HH: It’s very bracing to hear you say I think he is a madman. Yesterday, Admiral Stavridis told me we can’t let the streams cross, the streams being miniaturization of his nuclear capability and acceleration of his ICBM capability, that that’s a line that we really cannot allow him to breach. And what you say underscores that, that we are, and he put the timeframe at 18 to 36 months to get this fixed. Do you agree with that assessment?

WM: I do. I always agree with Jim Stavridis.

HH: (laughing)

WM: (laughing) He’s probably the smartest admiral we had during my time in the service, so, but understanding the general’s timeline without getting into specifics, I would say that that’s a good calculation on Jim’s part.

HH: Now Admiral, we have become very used to Special Warriors doing amazing things, whether it’s saving pirated ships or going into and getting the worst of the terrorists, Zarqawi in Iraq. All over the world, they do special things. The North Korean conflict, does that have a Special Services component to it? Obviously, they’re part of anything, but it’s really a much bigger issue than what a Special Forces group of warriors can do, isn’t it?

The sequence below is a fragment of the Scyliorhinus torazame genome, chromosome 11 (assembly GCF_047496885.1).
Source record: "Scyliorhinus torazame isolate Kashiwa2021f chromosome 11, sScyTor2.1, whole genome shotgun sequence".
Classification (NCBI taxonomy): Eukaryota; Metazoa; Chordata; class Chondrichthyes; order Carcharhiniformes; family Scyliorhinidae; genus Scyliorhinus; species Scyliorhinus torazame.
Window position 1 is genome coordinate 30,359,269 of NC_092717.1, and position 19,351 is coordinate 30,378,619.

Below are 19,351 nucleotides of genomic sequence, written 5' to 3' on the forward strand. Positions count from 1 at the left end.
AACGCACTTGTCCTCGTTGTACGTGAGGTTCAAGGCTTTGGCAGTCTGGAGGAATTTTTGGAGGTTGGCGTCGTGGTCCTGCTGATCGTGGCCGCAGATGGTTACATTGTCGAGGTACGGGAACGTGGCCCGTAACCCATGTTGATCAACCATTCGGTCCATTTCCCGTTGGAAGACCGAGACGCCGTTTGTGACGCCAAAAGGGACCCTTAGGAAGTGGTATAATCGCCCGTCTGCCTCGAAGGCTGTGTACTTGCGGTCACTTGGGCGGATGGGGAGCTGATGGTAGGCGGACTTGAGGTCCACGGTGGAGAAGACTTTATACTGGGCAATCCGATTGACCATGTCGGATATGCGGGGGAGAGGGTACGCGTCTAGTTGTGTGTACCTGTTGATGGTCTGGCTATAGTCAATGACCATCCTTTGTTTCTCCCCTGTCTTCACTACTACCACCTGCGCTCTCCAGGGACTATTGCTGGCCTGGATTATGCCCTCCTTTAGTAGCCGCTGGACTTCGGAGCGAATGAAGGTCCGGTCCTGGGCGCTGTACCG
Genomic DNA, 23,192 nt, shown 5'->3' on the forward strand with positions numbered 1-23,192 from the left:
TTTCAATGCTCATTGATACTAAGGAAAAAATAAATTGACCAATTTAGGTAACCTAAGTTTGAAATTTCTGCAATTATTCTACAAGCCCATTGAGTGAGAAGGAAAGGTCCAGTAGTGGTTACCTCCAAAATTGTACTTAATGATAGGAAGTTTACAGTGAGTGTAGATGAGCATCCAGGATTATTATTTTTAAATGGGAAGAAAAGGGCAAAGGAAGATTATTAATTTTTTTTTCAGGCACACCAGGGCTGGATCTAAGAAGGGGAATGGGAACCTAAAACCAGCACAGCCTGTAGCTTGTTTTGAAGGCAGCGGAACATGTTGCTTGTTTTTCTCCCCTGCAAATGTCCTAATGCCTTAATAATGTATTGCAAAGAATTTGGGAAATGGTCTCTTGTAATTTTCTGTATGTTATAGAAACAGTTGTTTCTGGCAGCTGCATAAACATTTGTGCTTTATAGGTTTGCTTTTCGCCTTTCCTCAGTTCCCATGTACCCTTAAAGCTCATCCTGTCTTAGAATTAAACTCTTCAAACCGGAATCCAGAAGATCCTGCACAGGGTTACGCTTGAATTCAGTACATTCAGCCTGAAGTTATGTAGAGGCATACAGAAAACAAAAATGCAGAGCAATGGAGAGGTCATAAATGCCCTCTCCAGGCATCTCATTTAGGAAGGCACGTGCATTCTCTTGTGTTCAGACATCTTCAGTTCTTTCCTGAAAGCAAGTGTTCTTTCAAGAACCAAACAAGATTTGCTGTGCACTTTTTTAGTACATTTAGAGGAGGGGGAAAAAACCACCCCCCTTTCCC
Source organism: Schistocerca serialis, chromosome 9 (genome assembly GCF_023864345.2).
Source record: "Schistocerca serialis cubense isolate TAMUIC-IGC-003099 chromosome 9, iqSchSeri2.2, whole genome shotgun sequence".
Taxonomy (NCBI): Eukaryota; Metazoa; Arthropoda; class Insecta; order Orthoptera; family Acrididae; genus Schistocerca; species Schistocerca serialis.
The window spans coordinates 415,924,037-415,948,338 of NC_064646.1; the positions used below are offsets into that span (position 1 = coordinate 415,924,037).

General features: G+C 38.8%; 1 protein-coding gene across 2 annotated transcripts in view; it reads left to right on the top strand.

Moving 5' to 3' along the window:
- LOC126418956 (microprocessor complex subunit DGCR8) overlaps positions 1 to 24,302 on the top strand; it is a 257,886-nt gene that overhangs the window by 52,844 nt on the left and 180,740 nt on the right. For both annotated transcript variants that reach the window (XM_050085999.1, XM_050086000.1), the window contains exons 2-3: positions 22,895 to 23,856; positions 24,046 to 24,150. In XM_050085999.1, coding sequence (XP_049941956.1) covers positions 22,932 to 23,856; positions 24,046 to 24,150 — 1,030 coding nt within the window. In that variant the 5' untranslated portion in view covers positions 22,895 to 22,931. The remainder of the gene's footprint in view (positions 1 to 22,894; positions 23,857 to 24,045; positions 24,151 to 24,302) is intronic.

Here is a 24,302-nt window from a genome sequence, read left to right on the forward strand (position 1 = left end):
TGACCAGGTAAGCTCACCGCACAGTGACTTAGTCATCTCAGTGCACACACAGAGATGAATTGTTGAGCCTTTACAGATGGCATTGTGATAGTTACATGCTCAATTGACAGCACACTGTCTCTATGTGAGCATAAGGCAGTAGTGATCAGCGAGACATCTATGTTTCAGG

WM: Yeah, absolutely. I mean, this would be a conventional fight of, you know, unheralded proportions not like we’ve seen since World War II, and probably even more devastating. Having said that, there is always a role for Special Operations forces. Of course, the North Koreans have a very, very large special operations force in the tens or hundreds of thousands. They would not be kind of the quality that we see in our Special Operations forces. But we clearly have a role, we the Special Operations forces if we got into a conflict with North Korea. Having said that, it is predominantly a conventional fight in light of the fact that you know, they are postured right across from the DMZ, and we have about, I think, 28,000 U.S. soldiers, along with a large South Korean army.